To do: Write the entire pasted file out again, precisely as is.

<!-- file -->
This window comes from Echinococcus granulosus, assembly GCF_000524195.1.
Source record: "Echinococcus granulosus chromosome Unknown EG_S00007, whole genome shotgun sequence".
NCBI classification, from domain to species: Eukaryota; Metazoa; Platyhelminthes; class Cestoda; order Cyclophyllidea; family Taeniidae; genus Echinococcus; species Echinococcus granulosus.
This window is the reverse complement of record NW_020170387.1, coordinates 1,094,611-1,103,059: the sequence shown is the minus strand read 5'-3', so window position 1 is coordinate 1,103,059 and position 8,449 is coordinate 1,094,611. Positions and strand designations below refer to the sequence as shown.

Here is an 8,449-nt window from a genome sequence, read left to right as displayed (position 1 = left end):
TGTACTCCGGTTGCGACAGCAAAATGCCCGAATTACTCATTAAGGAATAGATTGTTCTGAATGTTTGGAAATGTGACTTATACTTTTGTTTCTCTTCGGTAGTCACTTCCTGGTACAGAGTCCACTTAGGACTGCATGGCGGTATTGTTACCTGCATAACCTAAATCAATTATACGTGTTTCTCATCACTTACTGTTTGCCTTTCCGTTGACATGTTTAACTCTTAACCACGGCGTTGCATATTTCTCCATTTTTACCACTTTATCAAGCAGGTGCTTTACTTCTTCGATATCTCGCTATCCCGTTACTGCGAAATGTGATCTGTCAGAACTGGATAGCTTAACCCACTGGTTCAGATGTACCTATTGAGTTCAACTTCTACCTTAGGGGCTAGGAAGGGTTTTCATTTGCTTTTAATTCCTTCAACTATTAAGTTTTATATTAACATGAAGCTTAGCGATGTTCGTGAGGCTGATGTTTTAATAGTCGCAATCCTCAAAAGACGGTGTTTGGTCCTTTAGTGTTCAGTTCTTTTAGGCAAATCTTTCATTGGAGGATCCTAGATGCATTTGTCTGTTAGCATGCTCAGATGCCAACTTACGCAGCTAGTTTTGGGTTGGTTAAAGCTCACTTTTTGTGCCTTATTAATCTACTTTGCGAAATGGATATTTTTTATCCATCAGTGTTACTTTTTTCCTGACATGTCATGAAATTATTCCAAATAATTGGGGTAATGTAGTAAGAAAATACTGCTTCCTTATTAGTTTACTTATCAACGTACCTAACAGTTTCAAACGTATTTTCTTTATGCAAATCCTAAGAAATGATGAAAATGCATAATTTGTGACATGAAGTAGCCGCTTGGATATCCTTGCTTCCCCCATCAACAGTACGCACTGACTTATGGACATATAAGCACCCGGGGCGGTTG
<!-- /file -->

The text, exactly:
This window comes from Echinococcus granulosus, assembly GCF_000524195.1.
Source record: "Echinococcus granulosus chromosome Unknown EG_S00007, whole genome shotgun sequence".
NCBI classification, from domain to species: Eukaryota; Metazoa; Platyhelminthes; class Cestoda; order Cyclophyllidea; family Taeniidae; genus Echinococcus; species Echinococcus granulosus.
This window is the reverse complement of record NW_020170387.1, coordinates 1,094,611-1,103,059: the sequence shown is the minus strand read 5'-3', so window position 1 is coordinate 1,103,059 and position 8,449 is coordinate 1,094,611. Positions and strand designations below refer to the sequence as shown.

Here is an 8,449-nt window from a genome sequence, read left to right as displayed (position 1 = left end):
TGTACTCCGGTTGCGACAGCAAAATGCCCGAATTACTCATTAAGGAATAGATTGTTCTGAATGTTTGGAAATGTGACTTATACTTTTGTTTCTCTTCGGTAGTCACTTCCTGGTACAGAGTCCACTTAGGACTGCATGGCGGTATTGTTACCTGCATAACCTAAATCAATTATACGTGTTTCTCATCACTTACTGTTTGCCTTTCCGTTGACATGTTTAACTCTTAACCACGGCGTTGCATATTTCTCCATTTTTACCACTTTATCAAGCAGGTGCTTTACTTCTTCGATATCTCGCTATCCCGTTACTGCGAAATGTGATCTGTCAGAACTGGATAGCTTAACCCACTGGTTCAGATGTACCTATTGAGTTCAACTTCTACCTTAGGGGCTAGGAAGGGTTTTCATTTGCTTTTAATTCCTTCAACTATTAAGTTTTATATTAACATGAAGCTTAGCGATGTTCGTGAGGCTGATGTTTTAATAGTCGCAATCCTCAAAAGACGGTGTTTGGTCCTTTAGTGTTCAGTTCTTTTAGGCAAATCTTTCATTGGAGGATCCTAGATGCATTTGTCTGTTAGCATGCTCAGATGCCAACTTACGCAGCTAGTTTTGGGTTGGTTAAAGCTCACTTTTTGTGCCTTATTAATCTACTTTGCGAAATGGATATTTTTTATCCATCAGTGTTACTTTTTTCCTGACATGTCATGAAATTATTCCAAATAATTGGGGTAATGTAGTAAGAAAATACTGCTTCCTTATTAGTTTACTTATCAACGTACCTAACAGTTTCAAACGTATTTTCTTTATGCAAATCCTAAGAAATGATGAAAATGCATAATTTGTGACATGAAGTAGCCGCTTGGATATCCTTGCTTCCCCCATCAACAGTACGCACTGACTTATGGACATATAAGCACCCGGGGCGGTTG